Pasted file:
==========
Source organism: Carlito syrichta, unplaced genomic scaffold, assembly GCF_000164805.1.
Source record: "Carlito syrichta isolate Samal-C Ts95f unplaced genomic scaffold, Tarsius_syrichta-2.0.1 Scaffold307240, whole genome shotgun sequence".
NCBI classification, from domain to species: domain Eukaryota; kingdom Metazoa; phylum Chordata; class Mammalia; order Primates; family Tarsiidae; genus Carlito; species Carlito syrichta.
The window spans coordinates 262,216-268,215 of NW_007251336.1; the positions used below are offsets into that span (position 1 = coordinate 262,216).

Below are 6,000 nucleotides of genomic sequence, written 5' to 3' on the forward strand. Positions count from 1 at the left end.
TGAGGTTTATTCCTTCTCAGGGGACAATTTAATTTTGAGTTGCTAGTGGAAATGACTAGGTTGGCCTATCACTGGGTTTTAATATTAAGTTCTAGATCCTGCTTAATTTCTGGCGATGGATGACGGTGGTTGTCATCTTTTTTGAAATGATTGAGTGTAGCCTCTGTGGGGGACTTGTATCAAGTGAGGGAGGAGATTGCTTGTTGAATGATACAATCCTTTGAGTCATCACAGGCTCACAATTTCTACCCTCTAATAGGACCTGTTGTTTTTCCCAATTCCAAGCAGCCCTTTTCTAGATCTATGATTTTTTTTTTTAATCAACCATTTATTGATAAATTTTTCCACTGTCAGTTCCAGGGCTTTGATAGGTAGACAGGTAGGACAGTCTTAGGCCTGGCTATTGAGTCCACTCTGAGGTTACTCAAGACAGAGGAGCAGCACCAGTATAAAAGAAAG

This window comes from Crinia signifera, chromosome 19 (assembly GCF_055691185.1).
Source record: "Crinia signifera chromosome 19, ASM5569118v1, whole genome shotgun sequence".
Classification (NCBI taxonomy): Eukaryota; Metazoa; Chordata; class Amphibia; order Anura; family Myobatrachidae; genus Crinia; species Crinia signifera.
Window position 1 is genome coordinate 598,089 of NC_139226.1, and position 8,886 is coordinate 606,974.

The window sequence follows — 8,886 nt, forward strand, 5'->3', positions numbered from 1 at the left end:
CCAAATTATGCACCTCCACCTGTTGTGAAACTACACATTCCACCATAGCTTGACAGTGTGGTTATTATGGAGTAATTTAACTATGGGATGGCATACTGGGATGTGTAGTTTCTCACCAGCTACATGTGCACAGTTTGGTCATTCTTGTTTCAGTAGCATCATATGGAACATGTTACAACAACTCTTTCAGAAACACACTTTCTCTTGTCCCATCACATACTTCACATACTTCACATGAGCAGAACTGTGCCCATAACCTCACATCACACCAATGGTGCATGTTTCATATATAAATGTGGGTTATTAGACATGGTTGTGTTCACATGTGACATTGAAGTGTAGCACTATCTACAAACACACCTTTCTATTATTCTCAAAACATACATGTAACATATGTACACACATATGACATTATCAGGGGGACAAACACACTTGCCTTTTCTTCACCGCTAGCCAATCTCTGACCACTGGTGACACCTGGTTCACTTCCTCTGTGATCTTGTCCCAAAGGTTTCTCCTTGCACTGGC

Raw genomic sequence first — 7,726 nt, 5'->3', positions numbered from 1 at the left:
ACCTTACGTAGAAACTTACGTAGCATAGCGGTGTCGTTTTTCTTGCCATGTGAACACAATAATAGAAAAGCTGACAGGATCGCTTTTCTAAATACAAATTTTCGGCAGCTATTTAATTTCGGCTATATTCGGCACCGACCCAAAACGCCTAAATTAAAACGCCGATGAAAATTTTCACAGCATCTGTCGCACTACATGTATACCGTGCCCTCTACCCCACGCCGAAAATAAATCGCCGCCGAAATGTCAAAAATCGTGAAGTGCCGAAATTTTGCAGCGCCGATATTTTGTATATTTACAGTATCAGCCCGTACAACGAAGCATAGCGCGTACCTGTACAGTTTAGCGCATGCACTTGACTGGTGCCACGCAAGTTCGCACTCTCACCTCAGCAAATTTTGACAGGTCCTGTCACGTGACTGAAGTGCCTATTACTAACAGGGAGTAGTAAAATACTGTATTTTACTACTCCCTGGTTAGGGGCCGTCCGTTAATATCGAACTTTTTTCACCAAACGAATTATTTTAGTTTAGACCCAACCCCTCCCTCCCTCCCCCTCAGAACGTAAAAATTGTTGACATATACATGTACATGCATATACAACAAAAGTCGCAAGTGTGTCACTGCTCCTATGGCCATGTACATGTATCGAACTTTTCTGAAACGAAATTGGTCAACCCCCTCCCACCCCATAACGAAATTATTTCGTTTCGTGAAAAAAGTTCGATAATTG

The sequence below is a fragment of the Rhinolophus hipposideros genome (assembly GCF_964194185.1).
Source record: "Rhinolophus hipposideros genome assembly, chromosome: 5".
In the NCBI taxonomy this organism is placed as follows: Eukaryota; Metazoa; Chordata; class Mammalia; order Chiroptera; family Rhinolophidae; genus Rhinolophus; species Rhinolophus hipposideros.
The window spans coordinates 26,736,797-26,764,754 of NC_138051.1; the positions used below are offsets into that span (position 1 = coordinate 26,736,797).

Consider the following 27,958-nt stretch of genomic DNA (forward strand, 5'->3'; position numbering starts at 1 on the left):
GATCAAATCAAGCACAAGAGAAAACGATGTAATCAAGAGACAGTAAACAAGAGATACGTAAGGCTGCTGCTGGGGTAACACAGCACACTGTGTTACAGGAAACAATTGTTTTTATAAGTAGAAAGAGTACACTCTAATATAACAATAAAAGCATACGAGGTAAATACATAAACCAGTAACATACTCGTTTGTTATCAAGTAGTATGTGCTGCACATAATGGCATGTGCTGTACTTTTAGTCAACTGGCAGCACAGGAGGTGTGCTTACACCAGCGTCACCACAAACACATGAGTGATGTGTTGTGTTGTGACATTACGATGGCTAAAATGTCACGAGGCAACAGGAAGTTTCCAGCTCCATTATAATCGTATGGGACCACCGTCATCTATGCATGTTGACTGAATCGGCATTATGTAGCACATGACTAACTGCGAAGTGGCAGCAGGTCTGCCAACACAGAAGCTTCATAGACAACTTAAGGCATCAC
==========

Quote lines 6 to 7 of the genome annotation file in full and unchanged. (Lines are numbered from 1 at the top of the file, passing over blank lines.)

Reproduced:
TGAGGTTTATTCCTTCTCAGGGGACAATTTAATTTTGAGTTGCTAGTGGAAATGACTAGGTTGGCCTATCACTGGGTTTTAATATTAAGTTCTAGATCCTGCTTAATTTCTGGCGATGGATGACGGTGGTTGTCATCTTTTTTGAAATGATTGAGTGTAGCCTCTGTGGGGGACTTGTATCAAGTGAGGGAGGAGATTGCTTGTTGAATGATACAATCCTTTGAGTCATCACAGGCTCACAATTTCTACCCTCTAATAGGACCTGTTGTTTTTCCCAATTCCAAGCAGCCCTTTTCTAGATCTATGATTTTTTTTTTTAATCAACCATTTATTGATAAATTTTTCCACTGTCAGTTCCAGGGCTTTGATAGGTAGACAGGTAGGACAGTCTTAGGCCTGGCTATTGAGTCCACTCTGAGGTTACTCAAGACAGAGGAGCAGCACCAGTATAAAAGAAAG

This window comes from Crinia signifera, chromosome 19 (assembly GCF_055691185.1).